Sunday, April 24, 2011

Sweating out every little bit of improvement

I’m writing this at 7pm on a Saturday night and I am no kidding considering going to bed in an hour or so. But I’ve got to keep up with these blog entries so I don’t get too behind. But I am completely exhausted. I know I will get no sympathy complaining about the heat and humidity here in Southeastern Texas, not from my friends up north who just suffered through a snowstorm in April, and not from folks down here that say, “You think this is bad, you should be here in August.”

Vents above my head & in front of mike
In a small single engine airplane, there is no airflow in the cockpit until you’re flying because of the highly advanced cooling system developed to scoop outside air and drop it inside. Yes, you can open a window, but there’s still no airflow before the engine starts, and after start the noise from the engine makes it less than an ideal solution.

Even in flight, the heat from the sun creating a greenhouse effect in the cabin cannot be overcome by directing the air vents full blast at my face (probably another reason my eyes are bloodshot). You get to know people pretty well in that small cockpit – and their, uh, “essence” even better. By the end of the day no one cares what you smell like. After a flight I often look like something the cat dragged in, and depending on the day’s flying I may even feel it!

Looking back at my blog and logbook, I see that I last posted after flying by myself - for the first time in ages. The next day I flew again by myself and practiced some maneuvers again. I tried to push my envelope just a little further. A few more stalls, some more slow flight, etc. I figure that if I keep pushing on the edge of my comfort zone I just have to make it bigger…. It seems to be working.

The next day I was back with the instructor at Calhoun Air Center, Eric. We had just about an hour before the plane was needed for something else, so we just went up and did Power Off 180s. This is a maneuver simulating a power failure so the pilot can learn to fly the airplane with the power at idle on the downwind (we don’t exactly turn the engine OFF, at least not on purpose) to become comfortable with the glide ratio of the airplane. Yes, an airplane can glide to safety if the engine should quit. A good rule of thumb in many airplanes is 2 miles for every 1000 feet of altitude. For example, if you’re 4,000 ft AGL (above ground level), you can likely glide for 8 miles. That is, if you immediately adjust your airspeed to the Best Glide Speed (to give you the longest RANGE over the ground), you are likely to be able to travel up to 8 miles. You also have to consider the wind (darnit, you have to consider the wind’s effects on everything when you’re flying!) and other factors. Like if there’s a suitable place to put the airplane down within 8 miles. Because eventually it’s going to come down. As they say, “Takeoffs are optional, but landings are mandatory.” I’ll get back to that in a later post….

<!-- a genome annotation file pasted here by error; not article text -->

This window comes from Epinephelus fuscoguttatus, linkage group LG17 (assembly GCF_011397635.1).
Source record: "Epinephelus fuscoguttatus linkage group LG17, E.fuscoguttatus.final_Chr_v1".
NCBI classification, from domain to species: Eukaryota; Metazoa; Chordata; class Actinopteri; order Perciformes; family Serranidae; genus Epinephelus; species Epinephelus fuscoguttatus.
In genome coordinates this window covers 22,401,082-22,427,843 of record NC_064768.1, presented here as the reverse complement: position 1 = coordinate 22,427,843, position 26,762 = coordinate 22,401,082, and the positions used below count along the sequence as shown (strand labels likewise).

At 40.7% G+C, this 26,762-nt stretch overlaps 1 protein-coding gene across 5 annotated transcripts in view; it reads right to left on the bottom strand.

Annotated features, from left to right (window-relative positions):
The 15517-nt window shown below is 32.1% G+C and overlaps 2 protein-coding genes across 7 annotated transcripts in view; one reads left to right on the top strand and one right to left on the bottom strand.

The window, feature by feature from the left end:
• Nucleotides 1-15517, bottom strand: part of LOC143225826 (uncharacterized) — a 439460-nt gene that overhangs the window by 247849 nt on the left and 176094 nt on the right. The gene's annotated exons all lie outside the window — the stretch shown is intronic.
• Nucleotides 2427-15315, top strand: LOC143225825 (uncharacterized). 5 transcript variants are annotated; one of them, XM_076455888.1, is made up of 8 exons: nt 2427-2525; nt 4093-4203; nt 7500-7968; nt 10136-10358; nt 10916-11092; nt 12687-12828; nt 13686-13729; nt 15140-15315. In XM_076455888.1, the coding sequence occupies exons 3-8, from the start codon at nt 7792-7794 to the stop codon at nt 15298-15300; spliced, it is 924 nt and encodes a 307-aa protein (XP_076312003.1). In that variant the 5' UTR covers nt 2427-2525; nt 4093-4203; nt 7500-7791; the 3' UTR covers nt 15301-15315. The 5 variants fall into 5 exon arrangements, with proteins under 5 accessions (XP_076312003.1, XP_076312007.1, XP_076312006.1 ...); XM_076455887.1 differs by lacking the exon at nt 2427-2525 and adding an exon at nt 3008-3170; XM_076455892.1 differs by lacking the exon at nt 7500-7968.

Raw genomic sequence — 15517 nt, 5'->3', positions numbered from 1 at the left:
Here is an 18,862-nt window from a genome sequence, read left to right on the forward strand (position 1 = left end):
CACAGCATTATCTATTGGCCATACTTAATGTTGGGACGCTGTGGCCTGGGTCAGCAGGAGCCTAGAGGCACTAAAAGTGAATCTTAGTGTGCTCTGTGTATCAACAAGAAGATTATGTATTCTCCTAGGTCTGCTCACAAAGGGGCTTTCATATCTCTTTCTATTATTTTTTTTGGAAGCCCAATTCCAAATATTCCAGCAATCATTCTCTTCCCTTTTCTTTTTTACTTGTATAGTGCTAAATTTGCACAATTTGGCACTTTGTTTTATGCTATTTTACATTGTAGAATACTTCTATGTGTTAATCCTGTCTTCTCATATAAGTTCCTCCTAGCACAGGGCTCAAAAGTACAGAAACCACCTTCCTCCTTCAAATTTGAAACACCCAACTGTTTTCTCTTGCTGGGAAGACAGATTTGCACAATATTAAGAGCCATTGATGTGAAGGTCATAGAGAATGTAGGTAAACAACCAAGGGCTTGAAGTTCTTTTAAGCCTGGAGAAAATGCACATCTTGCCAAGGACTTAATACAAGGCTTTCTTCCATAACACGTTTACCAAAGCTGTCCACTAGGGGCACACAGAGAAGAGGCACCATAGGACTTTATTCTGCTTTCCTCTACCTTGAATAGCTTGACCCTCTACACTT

Target the "Aiming Point Markings" or 1000ft markers
Oh, I forgot to give you the whole title for this maneuver: Power-Off 180’ Accuracy Approach and Landing. This means that you have to state where you intend to land (on the runway – we’re not crazy enough here to actually practice putting it down into a farmer’s field) and then touch down there. That point, minus 0 feet, plus 100 feet. You gotta be accurate for that. The crazy thing is I don’t mind this maneuver because it reminds me of helicopter flying. You just kind of maintain the same attitude all the way around. I also learned so much about the flaps. When you can add and subtract power as necessary, you’re less concerned about what the flaps will do to the aiplane’s horizontal and vertical speed. Take away the power option, and all of a sudden you realize that a little flaps increase your lift and a lot of flaps increase your drag means a whole lot more. An option on this approach is to wait until you’re in ground effect (discussed previously) to add flaps to give yourself just a little lift – if it looks like you’re going to land short. Again. Minus 0 feet. Plus 100.

Amazingly enough, practicing this maneuver also greatly helped my landings. Remember how I said I always landed flat? Well, finally, in trying to streeeetch out my landing, I got that round out started higher and kept pitching that nose up to help me fly it on out. Eureka, I think she’s got it!

CFI Note: The Aviation Instructor's Handbook calls this  "Transfer of Learning," the ability to apply knowledge or procedures learned in one context to new contexts. A "positive transfer" occurs when the learning of skill A helps to learn skill B.

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